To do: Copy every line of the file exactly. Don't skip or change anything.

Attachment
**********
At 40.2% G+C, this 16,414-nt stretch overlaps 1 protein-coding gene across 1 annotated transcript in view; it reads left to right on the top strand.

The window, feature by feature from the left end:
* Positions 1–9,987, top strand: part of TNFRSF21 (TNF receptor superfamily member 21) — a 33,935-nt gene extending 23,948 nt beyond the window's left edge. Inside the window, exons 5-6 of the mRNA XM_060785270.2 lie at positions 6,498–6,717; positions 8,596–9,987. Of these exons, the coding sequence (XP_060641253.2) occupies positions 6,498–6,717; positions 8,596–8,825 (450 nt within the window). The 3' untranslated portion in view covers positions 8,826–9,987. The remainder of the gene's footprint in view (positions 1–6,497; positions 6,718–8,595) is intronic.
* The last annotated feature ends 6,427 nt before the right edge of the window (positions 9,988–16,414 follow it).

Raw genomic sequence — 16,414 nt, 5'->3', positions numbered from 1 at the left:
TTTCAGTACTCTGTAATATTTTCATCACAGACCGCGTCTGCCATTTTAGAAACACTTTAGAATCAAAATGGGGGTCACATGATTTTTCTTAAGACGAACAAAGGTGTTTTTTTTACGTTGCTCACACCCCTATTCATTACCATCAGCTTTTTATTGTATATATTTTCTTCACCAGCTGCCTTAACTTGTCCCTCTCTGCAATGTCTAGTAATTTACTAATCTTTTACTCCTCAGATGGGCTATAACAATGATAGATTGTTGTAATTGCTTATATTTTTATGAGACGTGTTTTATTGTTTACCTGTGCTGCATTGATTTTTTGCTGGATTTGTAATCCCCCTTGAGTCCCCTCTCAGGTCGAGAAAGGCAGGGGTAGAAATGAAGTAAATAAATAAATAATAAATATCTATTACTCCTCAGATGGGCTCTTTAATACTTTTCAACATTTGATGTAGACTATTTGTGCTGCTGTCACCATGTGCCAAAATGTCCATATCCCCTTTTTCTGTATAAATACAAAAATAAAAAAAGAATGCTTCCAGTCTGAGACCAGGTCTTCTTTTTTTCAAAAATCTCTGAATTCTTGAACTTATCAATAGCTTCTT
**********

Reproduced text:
At 40.2% G+C, this 16,414-nt stretch overlaps 1 protein-coding gene across 1 annotated transcript in view; it reads left to right on the top strand.

The window, feature by feature from the left end:
* Positions 1–9,987, top strand: part of TNFRSF21 (TNF receptor superfamily member 21) — a 33,935-nt gene extending 23,948 nt beyond the window's left edge. Inside the window, exons 5-6 of the mRNA XM_060785270.2 lie at positions 6,498–6,717; positions 8,596–9,987. Of these exons, the coding sequence (XP_060641253.2) occupies positions 6,498–6,717; positions 8,596–8,825 (450 nt within the window). The 3' untranslated portion in view covers positions 8,826–9,987. The remainder of the gene's footprint in view (positions 1–6,497; positions 6,718–8,595) is intronic.
* The last annotated feature ends 6,427 nt before the right edge of the window (positions 9,988–16,414 follow it).

Raw genomic sequence — 16,414 nt, 5'->3', positions numbered from 1 at the left:
TTTCAGTACTCTGTAATATTTTCATCACAGACCGCGTCTGCCATTTTAGAAACACTTTAGAATCAAAATGGGGGTCACATGATTTTTCTTAAGACGAACAAAGGTGTTTTTTTTACGTTGCTCACACCCCTATTCATTACCATCAGCTTTTTATTGTATATATTTTCTTCACCAGCTGCCTTAACTTGTCCCTCTCTGCAATGTCTAGTAATTTACTAATCTTTTACTCCTCAGATGGGCTATAACAATGATAGATTGTTGTAATTGCTTATATTTTTATGAGACGTGTTTTATTGTTTACCTGTGCTGCATTGATTTTTTGCTGGATTTGTAATCCCCCTTGAGTCCCCTCTCAGGTCGAGAAAGGCAGGGGTAGAAATGAAGTAAATAAATAAATAATAAATATCTATTACTCCTCAGATGGGCTCTTTAATACTTTTCAACATTTGATGTAGACTATTTGTGCTGCTGTCACCATGTGCCAAAATGTCCATATCCCCTTTTTCTGTATAAATACAAAAATAAAAAAAGAATGCTTCCAGTCTGAGACCAGGTCTTCTTTTTTTCAAAAATCTCTGAATTCTTGAACTTATCAATAGCTTCTT